Originally Posted by PCP
My opinion about this sailor just went up. Somebody was mentioned he was not a top sailor....I did not agree then and much less now. Well, a top sailor on the Mini, when he passes to the Figaro class he would be average...at least for one year or two
First we have to talk about the first stage between Douarnenez and Sada canceled: "I had to have an advantage of about twelve hours. then, 48 hours later, I heard on the radio that the race would be neutralized in Sada. "
... "Having heard the message of the organization ...with the second well
way back I approached the Spanish port of Sada and try to find the finish line. A boat comes up to me and announces that there is no finish line , without telling me anything more.
I thought it was something serious, a death or a serious incident for them to decide not to finish the race. When I heard that instead it was just a matter of bad weather, I was pissed. The Race Direction did not had the right of not giving a classification due to the already expected weather conditions.
If the Director Denis Hugues saw the necessity to stop the race, he had to provide a classification through a passage point where he considered safe and that would allow a secure passage to Sada for all.
In my opinion he did not have the right to cancel everything.
Pedote then retraces his race from Sada to Point a Pitre. "I knew I had tpo take the same strategy as when the stage canceled. I put myself at the head of the fleet, going for winds as strong as possible (40 knots). ...The first night I was making 13 knots with 30k wind when the the head of one of the two rudders exploded.
... To repair the damage, I worked with the two arms in the water , with a key and eight small bolts. Meanwhile, I called Marie Benoit with the VHF asking him to inform the direction of the race and I had activated the buzzer that indicates "Presence on board." When I saw the head of the rudder I said to myself that my race was over. ... I do not know how I did it - and in an hour and a half I had made the repair and went back to full speed again.
A hundred miles later I realize that there was a crack at the junction of the canting keel. Again I thought: "I'm screwed.". ... I was abeam of Puerto Calero but I realized that if I stopped there for repairs my race was compromised .. So I decided to continue. ... I have chosen to risk rather than finish second. " COULD NOT SURF WAVES ANYMORE "From then on it was all very stressful. From time to time I put the the boat on automatic pilot and put my hands on the crack to see if it was getting bigger.
I thought to try a repair with resin, but I did not. Luckily, otherwise I would not have been able to repair the broken bowsprit at 300 miles from the finish.
... I never expected to lose the race. This second place is dificult to accept. "
..We asked Pedote what have he changed on his boat (named Magnum) after ..he bought it to David Raison. "I worked..on the shape of the sails to fit the way I steer, but I am not still 100% satisfied. Then, I moved the mast forward to make it less ardent. Finally, I disassembled piece by piece the boat for knowing it by heart and always be able to know what to do in the race. ...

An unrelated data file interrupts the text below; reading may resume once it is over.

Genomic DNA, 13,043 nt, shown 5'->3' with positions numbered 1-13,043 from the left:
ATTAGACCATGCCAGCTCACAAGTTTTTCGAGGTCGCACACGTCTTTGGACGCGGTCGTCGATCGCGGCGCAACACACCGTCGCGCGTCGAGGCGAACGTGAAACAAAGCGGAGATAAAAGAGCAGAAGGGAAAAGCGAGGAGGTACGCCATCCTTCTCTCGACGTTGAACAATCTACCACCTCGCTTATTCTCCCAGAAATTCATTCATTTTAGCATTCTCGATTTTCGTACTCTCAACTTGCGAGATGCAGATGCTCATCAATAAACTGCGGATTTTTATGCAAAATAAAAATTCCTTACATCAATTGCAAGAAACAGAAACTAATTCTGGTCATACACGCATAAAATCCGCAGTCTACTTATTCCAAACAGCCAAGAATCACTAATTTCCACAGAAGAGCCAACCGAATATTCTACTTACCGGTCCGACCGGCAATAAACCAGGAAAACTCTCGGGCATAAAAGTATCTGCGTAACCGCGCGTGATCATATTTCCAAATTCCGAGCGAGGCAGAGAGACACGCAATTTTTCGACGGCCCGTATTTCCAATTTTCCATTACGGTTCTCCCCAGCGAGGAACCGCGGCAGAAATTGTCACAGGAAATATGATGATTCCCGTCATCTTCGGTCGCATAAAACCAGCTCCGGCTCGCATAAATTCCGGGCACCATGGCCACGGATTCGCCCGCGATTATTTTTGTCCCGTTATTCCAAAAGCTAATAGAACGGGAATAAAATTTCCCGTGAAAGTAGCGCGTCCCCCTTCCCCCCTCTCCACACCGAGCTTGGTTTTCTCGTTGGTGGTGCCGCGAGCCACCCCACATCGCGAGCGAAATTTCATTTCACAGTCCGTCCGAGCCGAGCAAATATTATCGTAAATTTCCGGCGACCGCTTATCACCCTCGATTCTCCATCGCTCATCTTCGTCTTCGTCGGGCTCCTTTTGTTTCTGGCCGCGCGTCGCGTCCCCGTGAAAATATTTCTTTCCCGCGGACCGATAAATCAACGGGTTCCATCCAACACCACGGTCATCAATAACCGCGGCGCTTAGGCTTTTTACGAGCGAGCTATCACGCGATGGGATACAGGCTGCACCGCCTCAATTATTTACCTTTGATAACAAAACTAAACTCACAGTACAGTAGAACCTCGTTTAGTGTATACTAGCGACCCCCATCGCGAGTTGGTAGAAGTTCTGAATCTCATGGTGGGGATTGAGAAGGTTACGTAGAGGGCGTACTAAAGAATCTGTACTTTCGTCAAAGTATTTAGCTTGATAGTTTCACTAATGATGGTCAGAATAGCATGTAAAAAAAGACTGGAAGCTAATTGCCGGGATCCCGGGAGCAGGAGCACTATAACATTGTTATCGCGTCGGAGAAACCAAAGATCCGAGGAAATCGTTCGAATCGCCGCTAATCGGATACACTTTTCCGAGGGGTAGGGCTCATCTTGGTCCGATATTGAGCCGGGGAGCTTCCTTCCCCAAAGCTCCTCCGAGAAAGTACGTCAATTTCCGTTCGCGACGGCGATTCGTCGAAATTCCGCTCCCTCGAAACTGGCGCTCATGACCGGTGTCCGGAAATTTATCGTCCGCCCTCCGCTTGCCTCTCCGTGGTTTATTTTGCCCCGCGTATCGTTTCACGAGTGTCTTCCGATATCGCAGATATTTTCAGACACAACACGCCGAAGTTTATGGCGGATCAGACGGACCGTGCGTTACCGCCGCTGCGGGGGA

- See more at: Giornale della Vela - Gli Speciali | Pedote Ero partito per vincere ma successo di tutto Giancarlo Pedote parla a ruota libera dopo la delusione del secondo posto alla Mini Transat ma mai
Wow! What an ordeal to go through and still come up just 2 hours short of victory. But also, what an example of superb seamanship, in the classic sense of the MT - dealing with each problem on your own, with no outside assistance, while continuing to compete as hard as you can. And, of course, we can say the same about Benoit Marie, as well. Indeed, in Benoit's case, he knew from the start, as well as Pedote, that 747 was faster in most conditions, and that it would require everything he had to win the race.
Perhaps the most important thing to note, from all this, is that everyone apparently knew from the very beginning that the scow was fast, and that this would give Pedote an advantage, should he have the skill to take it (which he clearly did). And, so we now see the new Pogo 3 design from Verdier which incorporates some of the scow bow characteristics, though not in the extreme. And since this is a Series boat, Structures can afford not to go all the way because nobody else (one imagines) is going to build a scow Series boat that will be able to beat the Pogo 3.
The interesting question then becomes: will the Pogo 3 be able to beat most of the conventional Proto designs, thereby forcing new Protos to adopt the scow characteristics? It is not a trivial question because we have seen Belloir finish 6th overall in a Nacira 6.50, and one must assume the Pogo 3 will be faster than that, in the right hands.
Of course, as Paolo reminds me, the scow seems to have the biggest advantage in the Transat race itself, and perhaps not so much in other races. But I'm not so certain that's true, and if the Pogo 3 turns out to be a dangerous weapon, it may, as I suggested, still force the Protos to adopt the more radical design, regardless.
Watching some of the video of 747 in this year's race, it is so obvious to the naked eye why it's so fast off the wind. What is more difficult to understand is why it seems to be equally effective upwind. Only in light air does the extra wetted surface area prove detrimental to speed and performance. But nobody wants to sail in light air anyway.
So, I predict the Pogo 3 is going to kick all other designs off the podium once it gets into the hands of the top Series skippers.